W.Va. Chemical Spill Company Facing More Violations
CHARLESTON, W.Va. (AP) -- A Charleston company faces state violations after a storm water collection trench overflowed at the same site where chemicals spilled into West Virginia's largest water supply in January.
The Department of Environmental Protection issued two notices of violations to Freedom Industries on Friday. They include allowing a discharge from an unpermitted outlet and not complying with a previous order to implement an approved sump management plan.
The spill sent a "small but undetermined" amount of water into the Elk River, according to the state Department of Environmental Protection.
West Virginia American Water detected no traces of the chemical in treated and untreated water at its treatment plant Thursday night.
"Those test results are the best indicator that there are no public health concerns related to this release," Scott Mandirola, DEP Division of Water and Waste Management director, said in a news release.
The trench contained the chemical that spilled in January at a level 2.78 times higher than what federal officials deem safe to drink, which DEP said is unsurprising. The trench's job is to catch the chemical so it doesn't reach the river.
DEP said inspectors discovered the issue at 5 p.m. The department notified the public at 10:25 p.m.
The water treatment plant is 1.6 miles downstream from Freedom Industries. The company's January spill turned water taps off to 300,000 people for days.
Freedom is in the midst of bankruptcy proceedings. The company also is under multiple state and federal investigations.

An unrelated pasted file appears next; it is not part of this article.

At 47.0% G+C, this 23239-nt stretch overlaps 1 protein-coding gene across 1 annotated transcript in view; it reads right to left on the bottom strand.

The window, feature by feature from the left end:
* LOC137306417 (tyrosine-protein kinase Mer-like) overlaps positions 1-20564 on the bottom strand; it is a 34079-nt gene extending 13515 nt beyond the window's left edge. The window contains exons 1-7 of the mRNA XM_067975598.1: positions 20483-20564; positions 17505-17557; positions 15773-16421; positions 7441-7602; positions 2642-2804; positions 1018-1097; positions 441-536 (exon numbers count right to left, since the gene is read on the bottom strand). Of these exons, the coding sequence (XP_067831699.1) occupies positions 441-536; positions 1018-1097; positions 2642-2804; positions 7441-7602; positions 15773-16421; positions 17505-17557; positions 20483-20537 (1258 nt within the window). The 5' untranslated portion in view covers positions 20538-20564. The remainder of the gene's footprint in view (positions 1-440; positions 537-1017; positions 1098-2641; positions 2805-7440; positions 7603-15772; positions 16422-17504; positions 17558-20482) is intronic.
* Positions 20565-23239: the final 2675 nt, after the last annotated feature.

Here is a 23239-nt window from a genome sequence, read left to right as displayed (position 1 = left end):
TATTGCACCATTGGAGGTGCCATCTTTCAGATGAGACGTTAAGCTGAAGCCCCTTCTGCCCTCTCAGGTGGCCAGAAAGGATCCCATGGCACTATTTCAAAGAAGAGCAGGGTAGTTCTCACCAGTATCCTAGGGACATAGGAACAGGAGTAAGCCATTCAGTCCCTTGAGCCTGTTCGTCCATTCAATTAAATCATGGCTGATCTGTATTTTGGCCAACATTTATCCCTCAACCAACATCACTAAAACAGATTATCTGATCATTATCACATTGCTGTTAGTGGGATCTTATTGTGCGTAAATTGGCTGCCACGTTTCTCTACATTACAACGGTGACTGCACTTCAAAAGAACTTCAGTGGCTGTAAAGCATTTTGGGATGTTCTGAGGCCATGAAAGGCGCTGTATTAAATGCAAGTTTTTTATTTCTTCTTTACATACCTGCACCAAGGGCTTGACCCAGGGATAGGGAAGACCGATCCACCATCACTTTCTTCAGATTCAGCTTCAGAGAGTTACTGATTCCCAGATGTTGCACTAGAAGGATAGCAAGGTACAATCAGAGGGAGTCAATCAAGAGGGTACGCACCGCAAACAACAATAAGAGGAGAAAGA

The water testing was conducted in the Elk River near the treatment plant's intake, as well as elsewhere.
The water company said it is "constantly monitoring the situation" and is taking precautionary steps, including having additional personnel monitor untreated water.
The company will start tearing down its tanks in Charleston by the end of the month, per state orders.
The state Department of Environmental Protection warned that the process could stir up the black licorice chemical smell that enveloped the valley in January and lingered in people's tap water long after.
West Virginia American Water has replaced each of its 16 filters after the January spill. Results returned early Thursday showed no chemical traces in water heading to people's homes and businesses.
Low amounts of the chemical had been leaching from the filters for months. In March, the chemical appeared in treated water at levels 2,000 times less concentrated than health officials deem safe to drink.